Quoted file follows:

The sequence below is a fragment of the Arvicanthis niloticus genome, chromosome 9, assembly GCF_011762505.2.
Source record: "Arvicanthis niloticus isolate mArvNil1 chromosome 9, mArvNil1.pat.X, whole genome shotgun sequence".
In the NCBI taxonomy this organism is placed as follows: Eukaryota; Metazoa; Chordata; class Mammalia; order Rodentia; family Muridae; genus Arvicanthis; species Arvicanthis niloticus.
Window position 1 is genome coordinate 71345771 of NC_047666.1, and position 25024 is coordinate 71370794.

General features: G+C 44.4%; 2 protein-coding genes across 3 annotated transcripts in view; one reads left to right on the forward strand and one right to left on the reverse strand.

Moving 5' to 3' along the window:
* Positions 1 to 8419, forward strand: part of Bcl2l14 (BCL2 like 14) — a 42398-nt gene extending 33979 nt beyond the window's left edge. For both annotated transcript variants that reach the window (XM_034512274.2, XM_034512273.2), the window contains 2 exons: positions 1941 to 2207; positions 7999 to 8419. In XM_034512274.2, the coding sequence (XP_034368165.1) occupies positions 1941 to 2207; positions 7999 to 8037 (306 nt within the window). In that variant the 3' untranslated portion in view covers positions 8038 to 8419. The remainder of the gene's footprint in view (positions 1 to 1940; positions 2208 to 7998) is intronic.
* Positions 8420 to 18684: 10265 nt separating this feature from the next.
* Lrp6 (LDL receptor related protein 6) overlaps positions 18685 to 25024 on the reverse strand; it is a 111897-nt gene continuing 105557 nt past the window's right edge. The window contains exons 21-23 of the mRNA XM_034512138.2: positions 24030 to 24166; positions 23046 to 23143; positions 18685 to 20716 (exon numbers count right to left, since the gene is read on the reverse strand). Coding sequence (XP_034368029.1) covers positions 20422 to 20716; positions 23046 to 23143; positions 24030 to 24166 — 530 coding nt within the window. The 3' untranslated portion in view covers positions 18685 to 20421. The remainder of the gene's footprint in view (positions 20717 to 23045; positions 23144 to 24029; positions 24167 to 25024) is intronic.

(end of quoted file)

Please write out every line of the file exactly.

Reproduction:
The sequence below is a fragment of the Arvicanthis niloticus genome, chromosome 9, assembly GCF_011762505.2.
Source record: "Arvicanthis niloticus isolate mArvNil1 chromosome 9, mArvNil1.pat.X, whole genome shotgun sequence".
In the NCBI taxonomy this organism is placed as follows: Eukaryota; Metazoa; Chordata; class Mammalia; order Rodentia; family Muridae; genus Arvicanthis; species Arvicanthis niloticus.
Window position 1 is genome coordinate 71345771 of NC_047666.1, and position 25024 is coordinate 71370794.

General features: G+C 44.4%; 2 protein-coding genes across 3 annotated transcripts in view; one reads left to right on the forward strand and one right to left on the reverse strand.

Moving 5' to 3' along the window:
* Positions 1 to 8419, forward strand: part of Bcl2l14 (BCL2 like 14) — a 42398-nt gene extending 33979 nt beyond the window's left edge. For both annotated transcript variants that reach the window (XM_034512274.2, XM_034512273.2), the window contains 2 exons: positions 1941 to 2207; positions 7999 to 8419. In XM_034512274.2, the coding sequence (XP_034368165.1) occupies positions 1941 to 2207; positions 7999 to 8037 (306 nt within the window). In that variant the 3' untranslated portion in view covers positions 8038 to 8419. The remainder of the gene's footprint in view (positions 1 to 1940; positions 2208 to 7998) is intronic.
* Positions 8420 to 18684: 10265 nt separating this feature from the next.
* Lrp6 (LDL receptor related protein 6) overlaps positions 18685 to 25024 on the reverse strand; it is a 111897-nt gene continuing 105557 nt past the window's right edge. The window contains exons 21-23 of the mRNA XM_034512138.2: positions 24030 to 24166; positions 23046 to 23143; positions 18685 to 20716 (exon numbers count right to left, since the gene is read on the reverse strand). Coding sequence (XP_034368029.1) covers positions 20422 to 20716; positions 23046 to 23143; positions 24030 to 24166 — 530 coding nt within the window. The 3' untranslated portion in view covers positions 18685 to 20421. The remainder of the gene's footprint in view (positions 20717 to 23045; positions 23144 to 24029; positions 24167 to 25024) is intronic.